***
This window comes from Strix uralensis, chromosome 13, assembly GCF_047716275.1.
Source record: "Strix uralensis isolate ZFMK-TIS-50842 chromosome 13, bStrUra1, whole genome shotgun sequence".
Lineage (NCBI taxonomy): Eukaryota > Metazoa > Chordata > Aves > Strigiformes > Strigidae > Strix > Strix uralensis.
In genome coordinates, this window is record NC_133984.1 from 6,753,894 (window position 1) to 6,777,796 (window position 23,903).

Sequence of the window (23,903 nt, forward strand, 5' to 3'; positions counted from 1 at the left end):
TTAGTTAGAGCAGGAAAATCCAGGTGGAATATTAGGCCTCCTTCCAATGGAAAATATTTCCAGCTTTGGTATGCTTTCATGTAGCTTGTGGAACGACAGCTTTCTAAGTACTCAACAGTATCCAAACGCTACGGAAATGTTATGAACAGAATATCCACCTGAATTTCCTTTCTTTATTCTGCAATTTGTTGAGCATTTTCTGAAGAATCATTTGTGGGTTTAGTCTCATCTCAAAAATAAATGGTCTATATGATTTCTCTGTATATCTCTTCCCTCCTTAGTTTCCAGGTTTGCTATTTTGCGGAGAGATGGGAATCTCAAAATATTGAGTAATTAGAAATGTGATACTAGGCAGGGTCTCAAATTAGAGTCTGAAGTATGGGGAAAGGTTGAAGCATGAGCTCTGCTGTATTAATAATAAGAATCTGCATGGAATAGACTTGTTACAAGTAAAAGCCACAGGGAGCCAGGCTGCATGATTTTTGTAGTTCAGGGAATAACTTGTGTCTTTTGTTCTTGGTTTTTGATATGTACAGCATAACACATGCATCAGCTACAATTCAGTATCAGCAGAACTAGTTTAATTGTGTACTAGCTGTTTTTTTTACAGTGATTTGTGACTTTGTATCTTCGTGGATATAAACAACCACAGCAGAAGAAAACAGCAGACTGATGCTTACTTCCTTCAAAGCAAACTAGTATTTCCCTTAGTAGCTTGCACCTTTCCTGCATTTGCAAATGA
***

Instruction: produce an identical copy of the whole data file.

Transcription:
This window comes from Strix uralensis, chromosome 13, assembly GCF_047716275.1.
Source record: "Strix uralensis isolate ZFMK-TIS-50842 chromosome 13, bStrUra1, whole genome shotgun sequence".
Lineage (NCBI taxonomy): Eukaryota > Metazoa > Chordata > Aves > Strigiformes > Strigidae > Strix > Strix uralensis.
In genome coordinates, this window is record NC_133984.1 from 6,753,894 (window position 1) to 6,777,796 (window position 23,903).

Sequence of the window (23,903 nt, forward strand, 5' to 3'; positions counted from 1 at the left end):
TTAGTTAGAGCAGGAAAATCCAGGTGGAATATTAGGCCTCCTTCCAATGGAAAATATTTCCAGCTTTGGTATGCTTTCATGTAGCTTGTGGAACGACAGCTTTCTAAGTACTCAACAGTATCCAAACGCTACGGAAATGTTATGAACAGAATATCCACCTGAATTTCCTTTCTTTATTCTGCAATTTGTTGAGCATTTTCTGAAGAATCATTTGTGGGTTTAGTCTCATCTCAAAAATAAATGGTCTATATGATTTCTCTGTATATCTCTTCCCTCCTTAGTTTCCAGGTTTGCTATTTTGCGGAGAGATGGGAATCTCAAAATATTGAGTAATTAGAAATGTGATACTAGGCAGGGTCTCAAATTAGAGTCTGAAGTATGGGGAAAGGTTGAAGCATGAGCTCTGCTGTATTAATAATAAGAATCTGCATGGAATAGACTTGTTACAAGTAAAAGCCACAGGGAGCCAGGCTGCATGATTTTTGTAGTTCAGGGAATAACTTGTGTCTTTTGTTCTTGGTTTTTGATATGTACAGCATAACACATGCATCAGCTACAATTCAGTATCAGCAGAACTAGTTTAATTGTGTACTAGCTGTTTTTTTTACAGTGATTTGTGACTTTGTATCTTCGTGGATATAAACAACCACAGCAGAAGAAAACAGCAGACTGATGCTTACTTCCTTCAAAGCAAACTAGTATTTCCCTTAGTAGCTTGCACCTTTCCTGCATTTGCAAATGA